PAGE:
Three Thousand Year Old Statue Found in Cappadocia, Turkey

Aliens / UFO Ancient

A Facebook user published a photograph of a reported “three-thousand-year-old statue unearthed in Cappadocia” on April 26, 2021, in a post that consisted of an image and words — but no further details.

Two captions, one in Portuguese and one in English, would appear on Facebook accounts set to English by default:

A three-thousand-year-old statue was discovered at Capadócia.

In Cappadocia, a three-thousand-year-old statue was discovered

The picture was posted to Reddit’s r/Incredibly on May 7, 2021. The same image and language did not include any supporting material, much like the Facebook version:

The picture was shared to r/interesting by the same account:

Top commenters on the story were suspicious of the claim as provided, speculating that the image had been changed to prevent reverse image searches from revealing what the snapshot truly showed:

“Cool… Do you want to contribute an article? Do you require any other information? Is there any proof that this isn’t nonsense? Because Google returns nothing and the image appears to have been slightly rotated, you can’t imagine doing a reverse search.”

“Based on the quality of this figure, I would declare 100 percent phony before checking into it.” It’s in too nice of shape to be that A̳n̳c̳i̳e̳n̳t̳. After investigating this allegation with no proof and debunking similar claims of bicycles and astronaut statues on antique temples, my beginner opinion would be: false. It is, nonetheless, a cool-looking statue, if not very A̳n̳c̳i̳e̳n̳t̳.”

“sus”

The image was widely circulated, and it conjured up images of “A̳n̳c̳i̳e̳n̳t̳ astronauts,” a concept that straddles the line between conjecture and pseudoscience (at least according to Wikipedia, where all conspiracy theories ultimately end up as entries):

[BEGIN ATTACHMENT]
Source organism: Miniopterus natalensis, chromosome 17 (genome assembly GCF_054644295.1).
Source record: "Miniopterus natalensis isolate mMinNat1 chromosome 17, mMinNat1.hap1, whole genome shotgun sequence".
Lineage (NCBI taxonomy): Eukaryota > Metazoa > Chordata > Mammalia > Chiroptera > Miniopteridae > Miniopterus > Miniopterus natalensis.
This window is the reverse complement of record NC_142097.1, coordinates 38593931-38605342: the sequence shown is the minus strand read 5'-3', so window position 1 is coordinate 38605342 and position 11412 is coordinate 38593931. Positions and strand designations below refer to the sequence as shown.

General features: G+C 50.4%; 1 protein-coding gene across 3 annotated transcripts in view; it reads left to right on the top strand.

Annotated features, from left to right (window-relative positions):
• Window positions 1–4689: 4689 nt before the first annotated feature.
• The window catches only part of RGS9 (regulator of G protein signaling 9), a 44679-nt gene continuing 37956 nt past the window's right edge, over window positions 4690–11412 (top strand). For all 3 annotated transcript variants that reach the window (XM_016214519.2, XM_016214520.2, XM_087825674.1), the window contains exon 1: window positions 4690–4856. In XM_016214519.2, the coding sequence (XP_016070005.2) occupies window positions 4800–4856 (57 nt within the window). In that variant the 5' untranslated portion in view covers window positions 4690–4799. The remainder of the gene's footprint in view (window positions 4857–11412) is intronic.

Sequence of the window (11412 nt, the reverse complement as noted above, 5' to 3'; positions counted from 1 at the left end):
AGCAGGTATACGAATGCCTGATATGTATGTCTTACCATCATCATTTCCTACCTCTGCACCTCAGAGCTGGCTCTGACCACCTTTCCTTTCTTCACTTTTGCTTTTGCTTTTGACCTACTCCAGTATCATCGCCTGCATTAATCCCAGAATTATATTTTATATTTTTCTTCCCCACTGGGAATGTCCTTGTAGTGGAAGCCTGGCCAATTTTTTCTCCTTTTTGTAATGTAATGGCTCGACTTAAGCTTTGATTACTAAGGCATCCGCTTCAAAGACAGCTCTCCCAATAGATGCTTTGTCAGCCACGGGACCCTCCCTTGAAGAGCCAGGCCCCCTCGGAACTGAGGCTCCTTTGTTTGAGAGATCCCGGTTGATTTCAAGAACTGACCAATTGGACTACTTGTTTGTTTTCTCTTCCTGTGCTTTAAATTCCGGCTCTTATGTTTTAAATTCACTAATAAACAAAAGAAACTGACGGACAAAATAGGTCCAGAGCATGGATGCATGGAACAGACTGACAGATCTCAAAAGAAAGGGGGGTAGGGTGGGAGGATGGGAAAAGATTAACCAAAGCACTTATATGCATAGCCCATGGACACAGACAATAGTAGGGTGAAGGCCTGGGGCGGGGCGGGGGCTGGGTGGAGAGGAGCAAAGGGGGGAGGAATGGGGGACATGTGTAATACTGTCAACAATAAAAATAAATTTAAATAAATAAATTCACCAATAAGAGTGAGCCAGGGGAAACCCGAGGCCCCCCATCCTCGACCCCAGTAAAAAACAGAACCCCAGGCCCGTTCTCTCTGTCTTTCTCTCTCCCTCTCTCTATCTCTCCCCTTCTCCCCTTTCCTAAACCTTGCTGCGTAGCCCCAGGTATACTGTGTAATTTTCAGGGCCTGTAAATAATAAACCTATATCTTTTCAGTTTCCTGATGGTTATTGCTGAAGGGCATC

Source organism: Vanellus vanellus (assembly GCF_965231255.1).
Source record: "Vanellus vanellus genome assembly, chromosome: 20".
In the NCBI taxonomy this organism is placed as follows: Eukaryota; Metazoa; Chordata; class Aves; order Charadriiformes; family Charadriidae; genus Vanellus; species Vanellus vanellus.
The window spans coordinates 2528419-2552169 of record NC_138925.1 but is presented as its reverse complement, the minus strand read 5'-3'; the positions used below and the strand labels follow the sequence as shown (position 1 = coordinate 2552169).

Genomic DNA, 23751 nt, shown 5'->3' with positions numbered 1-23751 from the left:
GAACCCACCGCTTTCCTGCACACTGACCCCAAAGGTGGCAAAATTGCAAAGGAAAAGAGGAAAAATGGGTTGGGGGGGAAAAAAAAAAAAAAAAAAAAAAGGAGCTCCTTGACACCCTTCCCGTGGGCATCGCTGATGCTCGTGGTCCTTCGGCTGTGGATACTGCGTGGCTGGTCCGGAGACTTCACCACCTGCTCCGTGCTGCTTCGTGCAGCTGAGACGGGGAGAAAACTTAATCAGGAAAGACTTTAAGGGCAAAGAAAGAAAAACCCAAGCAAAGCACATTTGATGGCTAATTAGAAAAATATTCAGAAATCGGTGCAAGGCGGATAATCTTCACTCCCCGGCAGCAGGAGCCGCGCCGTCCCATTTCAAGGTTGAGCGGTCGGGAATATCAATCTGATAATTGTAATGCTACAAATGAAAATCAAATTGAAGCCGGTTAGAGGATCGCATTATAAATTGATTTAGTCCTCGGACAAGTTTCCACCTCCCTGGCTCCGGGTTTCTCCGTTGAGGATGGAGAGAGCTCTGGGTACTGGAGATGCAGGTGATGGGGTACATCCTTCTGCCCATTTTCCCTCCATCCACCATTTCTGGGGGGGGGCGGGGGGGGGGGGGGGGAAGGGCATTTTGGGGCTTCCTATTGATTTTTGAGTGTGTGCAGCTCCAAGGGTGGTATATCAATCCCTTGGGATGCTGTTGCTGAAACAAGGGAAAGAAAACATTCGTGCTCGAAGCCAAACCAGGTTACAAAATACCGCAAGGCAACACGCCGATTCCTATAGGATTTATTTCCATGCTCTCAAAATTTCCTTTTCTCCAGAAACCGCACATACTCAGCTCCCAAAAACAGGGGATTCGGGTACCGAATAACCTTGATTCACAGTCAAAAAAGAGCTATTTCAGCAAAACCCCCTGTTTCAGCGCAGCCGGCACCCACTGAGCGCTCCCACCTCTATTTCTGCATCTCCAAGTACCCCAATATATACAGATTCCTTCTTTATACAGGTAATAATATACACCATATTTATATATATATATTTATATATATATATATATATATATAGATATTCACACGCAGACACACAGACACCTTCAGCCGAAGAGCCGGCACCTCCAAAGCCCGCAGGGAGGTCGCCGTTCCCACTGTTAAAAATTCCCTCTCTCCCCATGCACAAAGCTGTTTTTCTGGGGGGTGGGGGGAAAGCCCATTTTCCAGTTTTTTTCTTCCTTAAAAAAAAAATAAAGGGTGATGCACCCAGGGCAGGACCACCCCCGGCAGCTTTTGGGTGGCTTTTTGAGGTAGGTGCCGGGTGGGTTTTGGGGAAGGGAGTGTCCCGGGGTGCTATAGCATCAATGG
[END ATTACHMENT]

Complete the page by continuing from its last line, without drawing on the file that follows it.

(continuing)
The belief that intelligent ex̳t̳r̳a̳t̳e̳r̳r̳e̳s̳t̳r̳i̳a̳l̳ creatures visited Earth and established contact with humanity in antiquity and prehistoric times is referred to as “A̳n̳c̳i̳e̳n̳t̳ astronauts” (or “A̳n̳c̳i̳e̳n̳t̳ a̳l̳i̳e̳n̳s”). It is sometimes portrayed in a pseudoscientific manner. According to proponents, this encounter impacted the formation of contemporary c̳i̳v̳i̳l̳i̳z̳a̳t̳i̳o̳n̳s, technology, religions, and human biology. Most, if not all, religions’ gods are ex̳t̳r̳a̳t̳e̳r̳r̳e̳s̳t̳r̳i̳a̳l̳ in origin, according to popular belief, and superior technology delivered to Earth by A̳n̳c̳i̳e̳n̳t̳ a̳l̳i̳e̳n̳s was perceived as proof of divine status by early humans.

Most academics dismiss the existence of A̳n̳c̳i̳e̳n̳t̳ astronauts, and peer-reviewed research has found no evidence of their existence. When proponents of a concept submit evidence supporting their ideas, it is sometimes skewed or made up. Erich von Däniken, Zecharia Sitchin, Robert K. G. Temple, Giorgio A. Tsoukalos, and David Hatcher Childress are well-known proponents from the latter part of the twentieth century who have produced multiple books or often appear in the media.

The 3,000-year-old Cappadocia monument was completely omitted from the page, which contained multiple photographs of objects alleged to be evidence of “A̳n̳c̳i̳e̳n̳t̳ astronauts.”